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Aggregate Technical Trading and Currency Exchange Rates

| | Posted in: Currency Trading, Technical Trading

Is the aggregate effect of technical trading visible and exploitable in currency exchange rate trading? In his 2008 paper entitled “Aggregate Trading Behaviour of Technical Models and the Yen/Dollar Exchange Rate 1976-2007”, Stephan Schulmeister investigates the interaction between the aggregate signaling of 1,024 moving average and momentum rules and the behavior of the yen/dollar exchange rate. Using daily yen/dollar exchange rate data over the period 1976-2007, he finds that:

  • Over the 1976-2007 sample period, the 1,024 technical rules generate an average annual gross return of 8.5%, with the worst rules still profitable at 5.4%. The number of losing trades exceeds the number of winners, and the average absolute daily return is higher for losing trades than winners. Overall profitability derives exclusively from the fact that winning trades last about three times longer than losers. (See the author’s companion 2007 paper entitled “Performance of Technical Trading Systems in the Yen/Dollar Market” for details.)
  • Technical trading in aggregate often exerts up or down pressure on the yen/dollar exchange rate because technical rules produce reinforcing clusters of long or short trading signals.
  • The phases of the signal aggregation process are (see the figure below):
    • News triggers a price trend up or down initiated by traders who key on economics or politics.
    • After one to three days, trend-following rules start to generate a sequence of signals over a period of ten to 20 days that reinforce the trend (if uninterrupted by “new” news), as though the technical traders were herding.
    • After 90% of the rules have signaled, the exchange rate continues to trend over subsequent days, perhaps due to amateurs jumping on the bandwagon. These latecomers are the enablers of successful technical trading and probably the biggest losers in exchange rate trading.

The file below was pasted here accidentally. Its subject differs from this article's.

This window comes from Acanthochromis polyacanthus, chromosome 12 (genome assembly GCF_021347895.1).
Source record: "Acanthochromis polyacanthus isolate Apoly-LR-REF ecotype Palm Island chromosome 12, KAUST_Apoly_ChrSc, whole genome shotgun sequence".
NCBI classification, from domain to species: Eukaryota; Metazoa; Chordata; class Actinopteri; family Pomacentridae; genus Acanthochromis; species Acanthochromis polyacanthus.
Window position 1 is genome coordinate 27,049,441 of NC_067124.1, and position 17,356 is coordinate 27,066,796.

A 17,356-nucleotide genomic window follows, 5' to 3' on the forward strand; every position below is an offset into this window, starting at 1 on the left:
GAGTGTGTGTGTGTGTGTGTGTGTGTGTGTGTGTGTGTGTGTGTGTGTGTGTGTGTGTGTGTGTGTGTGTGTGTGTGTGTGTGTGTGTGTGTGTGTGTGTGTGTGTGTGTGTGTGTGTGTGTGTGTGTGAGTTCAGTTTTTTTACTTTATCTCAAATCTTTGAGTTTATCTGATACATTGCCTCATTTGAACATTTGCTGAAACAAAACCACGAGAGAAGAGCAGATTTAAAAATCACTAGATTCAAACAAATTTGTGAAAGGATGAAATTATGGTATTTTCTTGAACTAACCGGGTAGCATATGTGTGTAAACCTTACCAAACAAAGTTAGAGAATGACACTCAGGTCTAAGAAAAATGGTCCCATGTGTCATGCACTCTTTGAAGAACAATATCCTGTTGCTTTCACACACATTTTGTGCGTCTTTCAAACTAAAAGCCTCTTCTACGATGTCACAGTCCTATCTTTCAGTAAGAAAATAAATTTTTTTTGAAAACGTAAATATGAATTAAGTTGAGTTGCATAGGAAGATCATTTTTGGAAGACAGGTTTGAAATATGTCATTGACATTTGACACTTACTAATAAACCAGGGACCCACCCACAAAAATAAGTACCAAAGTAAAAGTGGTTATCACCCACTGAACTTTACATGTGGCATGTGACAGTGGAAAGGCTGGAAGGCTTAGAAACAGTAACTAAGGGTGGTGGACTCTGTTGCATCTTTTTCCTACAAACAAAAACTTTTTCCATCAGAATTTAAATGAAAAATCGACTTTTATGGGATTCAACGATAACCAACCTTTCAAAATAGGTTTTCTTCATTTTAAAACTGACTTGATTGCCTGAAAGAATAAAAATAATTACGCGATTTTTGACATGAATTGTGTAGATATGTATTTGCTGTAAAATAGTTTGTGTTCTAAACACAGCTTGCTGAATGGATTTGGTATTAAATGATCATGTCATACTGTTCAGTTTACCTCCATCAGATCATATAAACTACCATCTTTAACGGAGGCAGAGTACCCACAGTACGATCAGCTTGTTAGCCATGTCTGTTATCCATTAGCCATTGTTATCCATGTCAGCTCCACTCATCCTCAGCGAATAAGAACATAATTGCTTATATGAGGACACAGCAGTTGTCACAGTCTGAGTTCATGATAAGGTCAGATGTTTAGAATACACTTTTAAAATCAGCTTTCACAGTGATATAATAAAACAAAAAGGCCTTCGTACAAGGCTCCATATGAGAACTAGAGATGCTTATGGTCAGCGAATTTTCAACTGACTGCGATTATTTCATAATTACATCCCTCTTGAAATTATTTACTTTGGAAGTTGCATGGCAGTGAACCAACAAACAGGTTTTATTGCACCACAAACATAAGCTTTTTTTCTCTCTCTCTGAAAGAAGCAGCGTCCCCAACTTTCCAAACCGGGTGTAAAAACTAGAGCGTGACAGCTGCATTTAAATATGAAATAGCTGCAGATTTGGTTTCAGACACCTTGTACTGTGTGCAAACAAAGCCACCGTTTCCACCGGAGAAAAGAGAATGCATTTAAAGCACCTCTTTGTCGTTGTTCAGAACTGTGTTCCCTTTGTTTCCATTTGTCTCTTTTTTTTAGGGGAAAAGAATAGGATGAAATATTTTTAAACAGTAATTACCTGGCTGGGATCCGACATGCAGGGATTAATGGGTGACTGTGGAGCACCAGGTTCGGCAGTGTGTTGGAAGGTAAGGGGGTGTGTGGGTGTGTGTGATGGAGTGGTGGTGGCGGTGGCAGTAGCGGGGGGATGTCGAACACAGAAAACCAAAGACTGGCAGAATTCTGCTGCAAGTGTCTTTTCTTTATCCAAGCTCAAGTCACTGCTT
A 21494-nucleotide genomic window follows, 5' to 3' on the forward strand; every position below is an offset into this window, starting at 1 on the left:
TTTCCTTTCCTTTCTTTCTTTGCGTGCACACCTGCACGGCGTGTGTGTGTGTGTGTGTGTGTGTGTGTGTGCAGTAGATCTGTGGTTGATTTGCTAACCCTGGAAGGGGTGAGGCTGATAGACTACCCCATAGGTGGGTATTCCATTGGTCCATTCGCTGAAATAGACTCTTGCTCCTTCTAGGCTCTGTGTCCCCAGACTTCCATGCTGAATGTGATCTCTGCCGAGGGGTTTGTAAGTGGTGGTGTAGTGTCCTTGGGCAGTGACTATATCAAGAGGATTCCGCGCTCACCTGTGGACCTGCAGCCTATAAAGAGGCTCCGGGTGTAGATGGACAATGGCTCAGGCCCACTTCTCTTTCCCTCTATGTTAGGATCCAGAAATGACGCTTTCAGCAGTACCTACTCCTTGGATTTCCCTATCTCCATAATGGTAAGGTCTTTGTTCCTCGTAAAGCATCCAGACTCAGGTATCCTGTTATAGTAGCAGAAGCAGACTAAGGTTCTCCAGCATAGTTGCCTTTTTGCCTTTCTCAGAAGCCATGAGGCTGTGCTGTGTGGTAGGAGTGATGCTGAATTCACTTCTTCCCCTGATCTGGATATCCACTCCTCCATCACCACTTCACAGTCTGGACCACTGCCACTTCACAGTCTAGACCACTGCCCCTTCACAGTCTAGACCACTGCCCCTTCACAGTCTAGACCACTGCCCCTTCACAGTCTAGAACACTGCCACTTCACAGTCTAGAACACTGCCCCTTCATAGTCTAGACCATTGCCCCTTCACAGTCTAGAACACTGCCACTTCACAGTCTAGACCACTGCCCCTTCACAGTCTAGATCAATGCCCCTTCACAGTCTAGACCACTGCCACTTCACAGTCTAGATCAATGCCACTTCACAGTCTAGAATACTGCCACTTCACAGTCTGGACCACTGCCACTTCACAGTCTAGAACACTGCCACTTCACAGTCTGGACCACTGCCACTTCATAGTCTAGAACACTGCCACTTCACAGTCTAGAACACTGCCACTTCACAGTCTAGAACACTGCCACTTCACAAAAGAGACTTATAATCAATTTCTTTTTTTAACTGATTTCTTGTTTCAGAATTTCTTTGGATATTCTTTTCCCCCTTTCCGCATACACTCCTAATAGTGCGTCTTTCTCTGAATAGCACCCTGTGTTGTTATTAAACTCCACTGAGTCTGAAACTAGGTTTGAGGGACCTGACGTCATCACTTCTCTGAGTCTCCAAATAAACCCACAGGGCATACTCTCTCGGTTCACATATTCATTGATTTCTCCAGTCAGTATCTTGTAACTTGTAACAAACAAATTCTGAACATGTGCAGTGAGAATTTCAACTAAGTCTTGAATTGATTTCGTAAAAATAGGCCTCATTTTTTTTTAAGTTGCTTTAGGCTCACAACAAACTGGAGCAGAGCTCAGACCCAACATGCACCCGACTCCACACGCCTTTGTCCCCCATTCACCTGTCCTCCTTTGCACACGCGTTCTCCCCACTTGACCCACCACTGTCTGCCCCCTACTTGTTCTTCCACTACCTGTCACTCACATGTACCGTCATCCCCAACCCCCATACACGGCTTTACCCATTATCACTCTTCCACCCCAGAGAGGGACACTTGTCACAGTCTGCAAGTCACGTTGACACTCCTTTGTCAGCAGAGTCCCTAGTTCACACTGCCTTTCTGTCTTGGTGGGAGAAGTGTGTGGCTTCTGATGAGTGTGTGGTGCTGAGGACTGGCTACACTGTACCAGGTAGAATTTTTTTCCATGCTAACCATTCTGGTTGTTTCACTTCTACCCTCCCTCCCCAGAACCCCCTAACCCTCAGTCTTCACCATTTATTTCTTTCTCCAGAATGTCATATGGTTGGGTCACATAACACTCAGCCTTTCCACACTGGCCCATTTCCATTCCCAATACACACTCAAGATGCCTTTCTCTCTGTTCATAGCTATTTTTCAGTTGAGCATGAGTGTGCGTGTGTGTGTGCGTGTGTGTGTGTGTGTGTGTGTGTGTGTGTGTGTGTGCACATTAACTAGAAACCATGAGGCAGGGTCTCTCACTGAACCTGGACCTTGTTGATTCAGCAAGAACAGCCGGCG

• Once trends lose momentum, contrarian technical rules contribute to onset of reversal.
  • More than 95% of the rules hold a long (short) position during about 22.3% (22%) of the days over the entire sample period. In contrast, rules roughly balance between short and long only about 4% of the time.
  • Technical trading strongly clusters such that about 70% of all days are “quiet” (less than 5% of rules signaling).

The following chart, taken from the paper, relates the behavior of the yen/dollar exchange rate in the upper graph to the aggregate position of the 1,024 technical trading rules from 100% long (100) to 100% short (-100) in the lower graph during 1992. Due to a prior dollar depreciation, all rules are short the dollar at the beginning of the year. The dollar appreciation during January 6 to 15 causes roughly half of the rules to flip from short to long. The subsequent reversal induces roughly 30% of the rules to flip from long to short. The ensuing strong and extended dollar appreciation flips nearly all rules to long between February 18 and March 24. During the extended dollar depreciation between April 24 and October 2, the rules are mostly short.

In summary, technical trading rules in aggregate generate positive feedback that strengthens and lengthens exchange rate trends and are thus destabilizing. The continuation of trends after most or all rules have “flipped” suggests a bandwagon effect from other traders. Monitoring technical models helps form expectations about the expectations of other traders.

Note that:

  • The author suggests that understanding and quantifying the aggregate technical trading trend feedback mechanism is useful to traders, but the paper offers no test of usefulness.
  • More recent data would be interesting. As noted in “Aggregate Technical Trading and Stock Market Behavior”, the author’s research on equities indicates that technical trading interactions may have accelerated to speeds not revealed by a daily measurement interval.

This paper extends the author’s 2001 research with similar findings for the DM/dollar exchange rate as documented in “Profitability and Price Effects of Technical Currency Trading”.

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